CMS grants more flexibility

The rules for Medicare just changed again – with even more telehealth flexibility this time

Still trying to get your head around April’s sweeping changes in the rules for Medicare during the COVID-19 public health emergency?

Better catch up quickly. The Centers for Medicare and Medicare Services (CMS) just implemented a second round of major rules changes, and many are designed to further loosen telehealth restrictions.

One waiver in particular caught the attention of home health, according to J’non Griffin, owner and president of Home Health Solutions, a nationwide consulting and outsourcing firm for home health, hospice and long-term care.

CMS said it will expand the group of practitioners allowed to provide and bill for telehealth services during the pandemic, including physical therapists, occupational therapists, and speech language pathologists. "However, this particular waiver does not apply to home health for billing," J'non said. "This is for Part B Medicare." The rules change will apply to therapists in private practice who accept Medicare beneficiaries and provide services that fall under Medicare Part B, she said. For home health billing purposes, only doctors, nurse practitioners, physician assistants and certain other types of providers will be allowed to deliver telehealth services which are billable, J'non said. She continues to advise agencies that while virtual visits may be incorporated into the plan of care for patients, they should not replace in-person visits, and the agency will not be allowed to bill for them at this time. Audio only for some services A second waiver removes the video requirement for certain remote evaluation and management services -- but not all of them. In general, both video and audio will be required for telehealth compliance. “This change was made because some Medicare beneficiaries don’t have access to interactive audio-video technology that is required for Medicare telehealth services, or choose not to use it even if offered by their practitioner,” J’non said.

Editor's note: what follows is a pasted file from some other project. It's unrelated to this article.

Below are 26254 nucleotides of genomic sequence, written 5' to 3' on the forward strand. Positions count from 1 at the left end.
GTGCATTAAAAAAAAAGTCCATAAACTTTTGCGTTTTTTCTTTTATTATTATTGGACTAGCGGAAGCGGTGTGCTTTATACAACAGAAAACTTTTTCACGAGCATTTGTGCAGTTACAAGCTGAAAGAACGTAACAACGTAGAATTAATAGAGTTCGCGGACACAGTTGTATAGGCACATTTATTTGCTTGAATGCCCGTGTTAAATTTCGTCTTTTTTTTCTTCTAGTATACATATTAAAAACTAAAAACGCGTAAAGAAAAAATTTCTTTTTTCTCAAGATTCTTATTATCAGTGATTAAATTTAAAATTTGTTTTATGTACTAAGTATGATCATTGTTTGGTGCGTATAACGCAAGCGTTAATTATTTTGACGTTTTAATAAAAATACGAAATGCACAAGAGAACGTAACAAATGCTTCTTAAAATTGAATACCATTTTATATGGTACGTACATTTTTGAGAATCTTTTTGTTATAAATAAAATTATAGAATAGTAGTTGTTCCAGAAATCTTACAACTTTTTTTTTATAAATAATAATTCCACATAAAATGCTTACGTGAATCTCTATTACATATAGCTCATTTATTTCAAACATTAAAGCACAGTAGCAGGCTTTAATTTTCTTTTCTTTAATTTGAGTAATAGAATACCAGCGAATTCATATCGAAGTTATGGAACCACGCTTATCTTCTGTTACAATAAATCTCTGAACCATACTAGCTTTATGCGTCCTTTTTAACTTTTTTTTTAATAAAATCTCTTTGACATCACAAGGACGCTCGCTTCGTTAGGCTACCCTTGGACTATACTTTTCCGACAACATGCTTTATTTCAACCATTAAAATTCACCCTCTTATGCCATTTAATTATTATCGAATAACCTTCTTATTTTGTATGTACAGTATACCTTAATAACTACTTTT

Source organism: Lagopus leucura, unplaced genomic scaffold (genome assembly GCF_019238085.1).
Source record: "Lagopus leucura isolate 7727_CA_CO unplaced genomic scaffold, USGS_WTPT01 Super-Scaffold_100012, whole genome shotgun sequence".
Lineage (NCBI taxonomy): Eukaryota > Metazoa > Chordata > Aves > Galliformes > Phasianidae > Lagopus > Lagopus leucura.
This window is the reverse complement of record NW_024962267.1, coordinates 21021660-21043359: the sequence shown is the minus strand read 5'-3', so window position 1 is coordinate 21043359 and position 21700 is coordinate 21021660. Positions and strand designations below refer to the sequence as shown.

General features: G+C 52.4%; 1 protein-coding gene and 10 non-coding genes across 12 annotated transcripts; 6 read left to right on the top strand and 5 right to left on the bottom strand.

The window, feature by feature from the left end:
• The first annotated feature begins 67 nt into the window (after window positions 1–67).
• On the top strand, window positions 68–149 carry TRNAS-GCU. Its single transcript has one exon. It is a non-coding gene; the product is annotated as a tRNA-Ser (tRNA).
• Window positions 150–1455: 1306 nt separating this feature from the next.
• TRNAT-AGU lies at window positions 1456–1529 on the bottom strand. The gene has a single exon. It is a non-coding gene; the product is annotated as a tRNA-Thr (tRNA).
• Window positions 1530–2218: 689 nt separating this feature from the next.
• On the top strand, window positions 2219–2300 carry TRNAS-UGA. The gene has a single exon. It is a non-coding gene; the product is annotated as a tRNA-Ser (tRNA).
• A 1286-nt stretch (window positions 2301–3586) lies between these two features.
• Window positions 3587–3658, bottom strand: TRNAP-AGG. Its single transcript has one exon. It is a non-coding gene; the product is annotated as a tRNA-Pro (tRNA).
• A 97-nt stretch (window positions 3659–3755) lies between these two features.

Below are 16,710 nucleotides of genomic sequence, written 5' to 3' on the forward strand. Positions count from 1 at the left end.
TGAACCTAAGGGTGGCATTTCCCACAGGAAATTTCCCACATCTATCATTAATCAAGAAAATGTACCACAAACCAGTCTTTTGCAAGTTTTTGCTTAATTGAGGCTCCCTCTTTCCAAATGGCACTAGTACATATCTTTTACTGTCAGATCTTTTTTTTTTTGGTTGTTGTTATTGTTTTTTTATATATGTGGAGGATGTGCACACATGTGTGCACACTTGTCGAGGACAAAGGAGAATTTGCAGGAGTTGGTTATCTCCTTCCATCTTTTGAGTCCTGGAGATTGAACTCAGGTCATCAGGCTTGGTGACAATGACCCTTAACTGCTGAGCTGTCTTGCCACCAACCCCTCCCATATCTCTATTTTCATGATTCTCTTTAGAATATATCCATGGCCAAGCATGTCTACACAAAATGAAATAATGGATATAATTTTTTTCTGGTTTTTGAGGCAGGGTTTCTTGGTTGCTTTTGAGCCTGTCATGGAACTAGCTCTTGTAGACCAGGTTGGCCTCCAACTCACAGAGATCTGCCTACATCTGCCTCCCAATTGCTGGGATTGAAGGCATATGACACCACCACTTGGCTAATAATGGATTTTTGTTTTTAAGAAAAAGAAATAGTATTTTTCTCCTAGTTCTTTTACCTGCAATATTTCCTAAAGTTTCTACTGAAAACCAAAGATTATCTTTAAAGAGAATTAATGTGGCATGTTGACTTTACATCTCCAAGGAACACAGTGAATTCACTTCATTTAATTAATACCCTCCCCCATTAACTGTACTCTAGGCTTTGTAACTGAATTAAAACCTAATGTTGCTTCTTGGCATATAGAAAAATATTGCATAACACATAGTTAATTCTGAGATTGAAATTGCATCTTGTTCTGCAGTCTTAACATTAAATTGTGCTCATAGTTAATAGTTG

The updated blanket waiver allows audio-only equipment to suffice for some evaluation and management services, behavioral health counseling and educational services. (See designated codes here.) "However, it is important to note that audio-only calls will not suffice for the face-to-face encounter when it is conducted via telehealth," J'non said. "That encounter will still require video in order to be valid."

Other rules changes Among other new rules changes affecting home health are:

  • Narrowing of the scope of Quality Assessment and Performance Improvement (QAPI) programs to hone in on infection control procedures.

  • Extending the timeframe for a registered nurse to make on-site supervisory visits for aides. In-service training requirements for aides have also been modified.

  • Allowing home health agencies 10 business days to provide a patient's clinical records instead of 4.

Click here to read more from CMS about the updated waivers.

Editor’s note: Interested in learning more about the use of telehealth in home health? Be sure to check out our new series of blog posts on Telehealth, beginning today and continuing next week. Our series will review what is and isn’t allowed by CMS now, and provide pointers to agencies putting together their telehealth policies and ramping up usage. Sign up for our free e-newsletters here to make sure you don’t miss links to blog posts and other important information!